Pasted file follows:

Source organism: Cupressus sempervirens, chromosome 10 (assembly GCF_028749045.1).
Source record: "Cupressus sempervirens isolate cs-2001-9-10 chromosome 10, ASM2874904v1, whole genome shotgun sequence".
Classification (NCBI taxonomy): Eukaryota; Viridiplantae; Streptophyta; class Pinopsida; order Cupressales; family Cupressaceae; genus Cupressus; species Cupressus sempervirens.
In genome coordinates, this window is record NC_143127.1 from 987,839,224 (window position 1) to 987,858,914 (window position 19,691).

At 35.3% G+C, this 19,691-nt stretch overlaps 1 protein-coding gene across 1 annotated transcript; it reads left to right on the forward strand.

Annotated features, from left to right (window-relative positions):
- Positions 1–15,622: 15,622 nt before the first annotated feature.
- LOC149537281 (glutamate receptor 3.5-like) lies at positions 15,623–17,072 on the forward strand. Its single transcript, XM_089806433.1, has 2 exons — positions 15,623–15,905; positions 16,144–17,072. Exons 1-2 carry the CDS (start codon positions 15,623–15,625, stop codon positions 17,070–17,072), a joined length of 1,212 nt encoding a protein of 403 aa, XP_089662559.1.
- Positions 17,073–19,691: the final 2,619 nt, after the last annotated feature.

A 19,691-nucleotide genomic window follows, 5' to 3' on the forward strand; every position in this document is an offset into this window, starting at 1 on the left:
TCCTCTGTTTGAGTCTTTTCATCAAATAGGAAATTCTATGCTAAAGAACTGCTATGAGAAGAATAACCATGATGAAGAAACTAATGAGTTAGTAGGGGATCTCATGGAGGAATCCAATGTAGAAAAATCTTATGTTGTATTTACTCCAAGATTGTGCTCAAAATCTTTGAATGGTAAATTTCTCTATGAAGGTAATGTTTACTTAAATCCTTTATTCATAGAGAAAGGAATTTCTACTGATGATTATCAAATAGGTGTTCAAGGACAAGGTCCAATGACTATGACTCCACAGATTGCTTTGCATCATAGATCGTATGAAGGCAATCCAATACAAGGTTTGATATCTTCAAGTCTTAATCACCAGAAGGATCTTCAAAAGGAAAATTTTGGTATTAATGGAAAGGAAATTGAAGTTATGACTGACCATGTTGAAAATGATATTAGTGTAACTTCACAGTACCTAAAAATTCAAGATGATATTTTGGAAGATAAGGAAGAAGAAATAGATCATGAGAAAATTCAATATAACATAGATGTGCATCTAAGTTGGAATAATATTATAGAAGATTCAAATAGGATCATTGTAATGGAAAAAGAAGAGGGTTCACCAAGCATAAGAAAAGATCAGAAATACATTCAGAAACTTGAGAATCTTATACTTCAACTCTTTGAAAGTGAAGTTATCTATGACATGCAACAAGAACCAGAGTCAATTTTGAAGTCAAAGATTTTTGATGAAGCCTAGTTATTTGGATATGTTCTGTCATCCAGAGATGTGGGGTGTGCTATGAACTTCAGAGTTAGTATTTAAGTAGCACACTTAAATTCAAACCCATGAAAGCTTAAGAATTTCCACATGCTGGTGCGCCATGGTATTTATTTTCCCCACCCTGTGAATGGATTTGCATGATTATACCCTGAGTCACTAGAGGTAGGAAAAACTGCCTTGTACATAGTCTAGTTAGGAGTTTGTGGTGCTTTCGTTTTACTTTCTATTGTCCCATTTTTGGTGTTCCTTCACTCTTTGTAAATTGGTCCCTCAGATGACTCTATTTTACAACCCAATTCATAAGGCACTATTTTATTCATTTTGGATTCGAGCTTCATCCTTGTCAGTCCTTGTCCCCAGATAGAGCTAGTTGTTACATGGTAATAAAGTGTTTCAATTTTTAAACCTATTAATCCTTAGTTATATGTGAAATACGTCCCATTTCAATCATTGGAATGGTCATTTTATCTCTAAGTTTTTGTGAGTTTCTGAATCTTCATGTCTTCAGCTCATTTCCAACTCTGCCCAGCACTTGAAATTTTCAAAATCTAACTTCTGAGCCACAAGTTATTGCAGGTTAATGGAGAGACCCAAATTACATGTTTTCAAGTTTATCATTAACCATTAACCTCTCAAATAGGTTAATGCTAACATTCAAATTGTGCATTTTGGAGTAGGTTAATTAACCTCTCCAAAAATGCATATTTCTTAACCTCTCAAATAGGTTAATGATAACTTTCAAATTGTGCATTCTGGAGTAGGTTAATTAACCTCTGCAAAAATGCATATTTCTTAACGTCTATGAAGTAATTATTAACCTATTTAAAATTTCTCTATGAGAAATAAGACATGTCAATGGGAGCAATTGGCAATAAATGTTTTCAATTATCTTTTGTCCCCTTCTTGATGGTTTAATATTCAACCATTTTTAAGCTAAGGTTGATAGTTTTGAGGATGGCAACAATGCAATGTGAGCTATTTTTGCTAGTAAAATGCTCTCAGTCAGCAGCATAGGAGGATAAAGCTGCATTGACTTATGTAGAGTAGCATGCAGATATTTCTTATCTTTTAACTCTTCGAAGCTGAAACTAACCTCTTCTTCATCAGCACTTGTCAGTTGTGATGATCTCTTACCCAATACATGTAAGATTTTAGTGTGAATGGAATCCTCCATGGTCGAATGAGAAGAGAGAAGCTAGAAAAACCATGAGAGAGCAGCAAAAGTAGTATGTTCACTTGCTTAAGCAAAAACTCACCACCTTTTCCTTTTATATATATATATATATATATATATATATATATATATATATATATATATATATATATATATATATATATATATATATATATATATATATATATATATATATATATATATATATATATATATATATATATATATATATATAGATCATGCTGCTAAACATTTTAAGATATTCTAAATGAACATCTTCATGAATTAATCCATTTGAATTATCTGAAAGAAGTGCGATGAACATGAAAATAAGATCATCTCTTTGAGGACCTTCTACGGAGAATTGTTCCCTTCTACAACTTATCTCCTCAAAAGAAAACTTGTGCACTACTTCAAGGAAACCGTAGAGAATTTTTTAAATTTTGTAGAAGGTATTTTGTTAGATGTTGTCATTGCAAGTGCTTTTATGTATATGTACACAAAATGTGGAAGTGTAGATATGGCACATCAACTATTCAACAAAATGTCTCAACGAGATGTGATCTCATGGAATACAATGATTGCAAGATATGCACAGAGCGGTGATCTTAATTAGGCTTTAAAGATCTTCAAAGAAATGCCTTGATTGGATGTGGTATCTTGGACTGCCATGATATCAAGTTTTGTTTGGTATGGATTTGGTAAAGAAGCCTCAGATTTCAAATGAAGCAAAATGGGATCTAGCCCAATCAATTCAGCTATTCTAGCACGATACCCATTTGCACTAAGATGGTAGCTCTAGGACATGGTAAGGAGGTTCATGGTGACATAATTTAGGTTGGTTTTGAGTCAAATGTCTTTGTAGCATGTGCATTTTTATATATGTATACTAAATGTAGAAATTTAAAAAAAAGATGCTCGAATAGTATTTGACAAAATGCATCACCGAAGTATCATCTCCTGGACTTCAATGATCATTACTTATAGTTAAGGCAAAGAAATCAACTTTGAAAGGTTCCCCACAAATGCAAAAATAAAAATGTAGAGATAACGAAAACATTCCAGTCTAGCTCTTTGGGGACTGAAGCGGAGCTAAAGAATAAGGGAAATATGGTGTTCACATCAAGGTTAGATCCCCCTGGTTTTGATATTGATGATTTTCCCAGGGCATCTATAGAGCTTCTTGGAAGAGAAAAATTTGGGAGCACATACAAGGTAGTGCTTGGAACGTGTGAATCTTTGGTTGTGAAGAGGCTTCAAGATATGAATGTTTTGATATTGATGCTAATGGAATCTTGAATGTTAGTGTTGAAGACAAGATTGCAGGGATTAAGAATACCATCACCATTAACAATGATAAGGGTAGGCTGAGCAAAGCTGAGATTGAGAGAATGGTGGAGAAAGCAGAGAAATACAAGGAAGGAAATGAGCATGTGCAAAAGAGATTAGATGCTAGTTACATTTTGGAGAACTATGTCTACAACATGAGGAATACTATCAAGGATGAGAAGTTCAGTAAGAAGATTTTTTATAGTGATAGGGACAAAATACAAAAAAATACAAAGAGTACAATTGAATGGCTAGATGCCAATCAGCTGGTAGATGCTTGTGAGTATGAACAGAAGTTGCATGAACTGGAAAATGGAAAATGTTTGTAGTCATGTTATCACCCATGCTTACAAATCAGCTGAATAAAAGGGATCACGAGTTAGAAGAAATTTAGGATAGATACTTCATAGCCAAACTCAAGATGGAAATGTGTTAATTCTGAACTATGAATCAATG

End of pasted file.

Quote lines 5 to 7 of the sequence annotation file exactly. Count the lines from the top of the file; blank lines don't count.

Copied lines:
At 35.3% G+C, this 19,691-nt stretch overlaps 1 protein-coding gene across 1 annotated transcript; it reads left to right on the forward strand.

Annotated features, from left to right (window-relative positions):
- Positions 1–15,622: 15,622 nt before the first annotated feature.